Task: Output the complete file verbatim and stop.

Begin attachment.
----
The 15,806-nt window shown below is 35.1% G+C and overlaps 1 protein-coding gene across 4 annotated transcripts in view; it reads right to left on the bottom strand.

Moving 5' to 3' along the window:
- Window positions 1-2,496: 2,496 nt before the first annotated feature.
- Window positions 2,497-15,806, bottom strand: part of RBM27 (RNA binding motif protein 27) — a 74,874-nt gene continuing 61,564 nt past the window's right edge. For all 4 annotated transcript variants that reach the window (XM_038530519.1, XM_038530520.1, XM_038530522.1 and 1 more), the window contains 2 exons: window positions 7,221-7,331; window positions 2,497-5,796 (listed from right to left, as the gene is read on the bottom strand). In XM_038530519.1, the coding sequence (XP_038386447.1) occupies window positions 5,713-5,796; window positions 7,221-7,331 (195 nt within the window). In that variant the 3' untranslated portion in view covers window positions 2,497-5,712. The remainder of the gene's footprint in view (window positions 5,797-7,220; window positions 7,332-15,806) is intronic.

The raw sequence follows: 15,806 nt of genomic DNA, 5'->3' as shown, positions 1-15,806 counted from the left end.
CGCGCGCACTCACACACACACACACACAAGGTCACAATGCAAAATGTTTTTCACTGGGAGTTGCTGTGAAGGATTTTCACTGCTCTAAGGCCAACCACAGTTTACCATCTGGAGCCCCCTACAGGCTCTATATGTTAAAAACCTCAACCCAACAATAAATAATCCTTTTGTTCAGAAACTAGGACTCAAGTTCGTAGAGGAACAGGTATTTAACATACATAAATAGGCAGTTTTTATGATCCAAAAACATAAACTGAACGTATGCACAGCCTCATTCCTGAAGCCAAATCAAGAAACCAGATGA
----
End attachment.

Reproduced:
The 15,806-nt window shown below is 35.1% G+C and overlaps 1 protein-coding gene across 4 annotated transcripts in view; it reads right to left on the bottom strand.

Moving 5' to 3' along the window:
- Window positions 1-2,496: 2,496 nt before the first annotated feature.
- Window positions 2,497-15,806, bottom strand: part of RBM27 (RNA binding motif protein 27) — a 74,874-nt gene continuing 61,564 nt past the window's right edge. For all 4 annotated transcript variants that reach the window (XM_038530519.1, XM_038530520.1, XM_038530522.1 and 1 more), the window contains 2 exons: window positions 7,221-7,331; window positions 2,497-5,796 (listed from right to left, as the gene is read on the bottom strand). In XM_038530519.1, the coding sequence (XP_038386447.1) occupies window positions 5,713-5,796; window positions 7,221-7,331 (195 nt within the window). In that variant the 3' untranslated portion in view covers window positions 2,497-5,712. The remainder of the gene's footprint in view (window positions 5,797-7,220; window positions 7,332-15,806) is intronic.

The raw sequence follows: 15,806 nt of genomic DNA, 5'->3' as shown, positions 1-15,806 counted from the left end.
CGCGCGCACTCACACACACACACACACAAGGTCACAATGCAAAATGTTTTTCACTGGGAGTTGCTGTGAAGGATTTTCACTGCTCTAAGGCCAACCACAGTTTACCATCTGGAGCCCCCTACAGGCTCTATATGTTAAAAACCTCAACCCAACAATAAATAATCCTTTTGTTCAGAAACTAGGACTCAAGTTCGTAGAGGAACAGGTATTTAACATACATAAATAGGCAGTTTTTATGATCCAAAAACATAAACTGAACGTATGCACAGCCTCATTCCTGAAGCCAAATCAAGAAACCAGATGA